Since Leblanc took over in 1989, however, the Tour has increasingly come under the control of corporate MBAs, and television has become much more important. For the Amaury Group, which owns both L'Equipe and the Tour, by the late '80s the race was more valuable as a device for selling TV rights than for boosting newspaper sales. Leblanc's influence fell further after the nightmare of 1998. That year the race almost ground to a halt after a series of police raids showed that the Tour was something of a growth market for makers of genetically based drugs. In the aftermath, the Tour lost it status as an independent entity within Amaury. It's now another bunch of cubicles at the Amaury Sport Organization, an outfit that, among other things, puts together horse races and golf tournaments. Leblanc's most likely successor is a former bank manager.
When reporters suggest to Leblanc that cycling hasn't exactly graduated from its drug rehab program, he usually gets red-faced and suggests we just like writing about drug scandals. Speaking for myself, I'm finding the endless drug story tedious. But while there may have been improvements, it's pretty hard to accept that everything's now swell. At the end of last year's Tour, French police stopped the wife of the rider who placed third overall as she was heading home. In her luggage was a fairly extensive pharmacy. As his wife stewed in jail for a few months, Raimondas Rumsas insisted that the stuff was all for his ailing mother-in-law. Well, maybe not everything. Though he tested negative for enhancers after the 2002 Tour, Rumsas failed a drug test earlier this year. In a bit of de-Stalinization, he vanished from last year's podium photos that appeared in the 100th anniversary booklets handed out by ASO.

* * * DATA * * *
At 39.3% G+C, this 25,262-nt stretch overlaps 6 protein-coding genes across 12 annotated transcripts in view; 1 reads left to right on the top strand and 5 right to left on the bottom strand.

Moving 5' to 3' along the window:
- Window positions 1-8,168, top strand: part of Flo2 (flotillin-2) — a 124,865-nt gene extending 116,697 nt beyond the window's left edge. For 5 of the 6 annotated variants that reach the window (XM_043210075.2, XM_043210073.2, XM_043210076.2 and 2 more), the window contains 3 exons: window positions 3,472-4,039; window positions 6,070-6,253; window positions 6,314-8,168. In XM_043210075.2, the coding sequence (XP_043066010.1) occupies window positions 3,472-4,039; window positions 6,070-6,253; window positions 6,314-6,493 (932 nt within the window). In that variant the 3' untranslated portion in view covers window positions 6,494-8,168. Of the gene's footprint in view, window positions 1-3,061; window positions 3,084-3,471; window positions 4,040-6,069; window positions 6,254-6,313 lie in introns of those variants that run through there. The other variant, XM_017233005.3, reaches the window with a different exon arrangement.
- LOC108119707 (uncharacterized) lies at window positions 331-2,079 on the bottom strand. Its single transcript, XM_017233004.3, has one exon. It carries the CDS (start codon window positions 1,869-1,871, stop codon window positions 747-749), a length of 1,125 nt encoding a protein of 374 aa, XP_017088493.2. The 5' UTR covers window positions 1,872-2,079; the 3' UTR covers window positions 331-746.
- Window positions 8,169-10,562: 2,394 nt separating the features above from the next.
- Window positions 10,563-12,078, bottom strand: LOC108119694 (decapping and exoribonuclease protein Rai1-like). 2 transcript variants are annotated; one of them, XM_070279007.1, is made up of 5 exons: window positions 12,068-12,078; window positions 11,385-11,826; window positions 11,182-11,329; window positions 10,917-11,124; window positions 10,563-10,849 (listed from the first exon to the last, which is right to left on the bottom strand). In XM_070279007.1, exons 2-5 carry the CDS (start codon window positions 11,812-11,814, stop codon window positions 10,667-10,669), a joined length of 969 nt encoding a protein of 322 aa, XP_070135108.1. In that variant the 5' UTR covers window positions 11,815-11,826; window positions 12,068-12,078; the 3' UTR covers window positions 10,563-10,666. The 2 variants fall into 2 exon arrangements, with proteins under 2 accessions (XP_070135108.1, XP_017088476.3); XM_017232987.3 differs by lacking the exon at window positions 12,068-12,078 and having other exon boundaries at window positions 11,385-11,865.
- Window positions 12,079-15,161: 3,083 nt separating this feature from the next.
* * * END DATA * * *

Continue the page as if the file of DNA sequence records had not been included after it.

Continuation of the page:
The other fact that Leblanc likes to raise in the Tour's defense is that its TV ratings and the spectators along its route have not only rebounded from a post-scandal slump but also set new records. What those numbers hide, however, is a long-term and very worrisome problem. When I stopped at a bike shop in the suburbs of Pau this week, the owner was worried about cycling's future as a sport. Before 1998, he sold about 30 children's racing bikes every July. The total for this month currently stands at zero. Parents, he said, don't want their kids in a sport with an image like cycling's. Those numbers that Leblanc recites are partly inflated by growing foreign interest in the Tour—most obviously from Americans lured by Lance Armstrong's four wins. But the Tour de France can't survive financially without a base in its homeland. Nostalgia for traditional childhood trips to the Tour lures out many French spectators or at least prompts them to turn on the television. Fortunately for Leblanc, he won't have to rustle up the crowds after today's French kids grow up.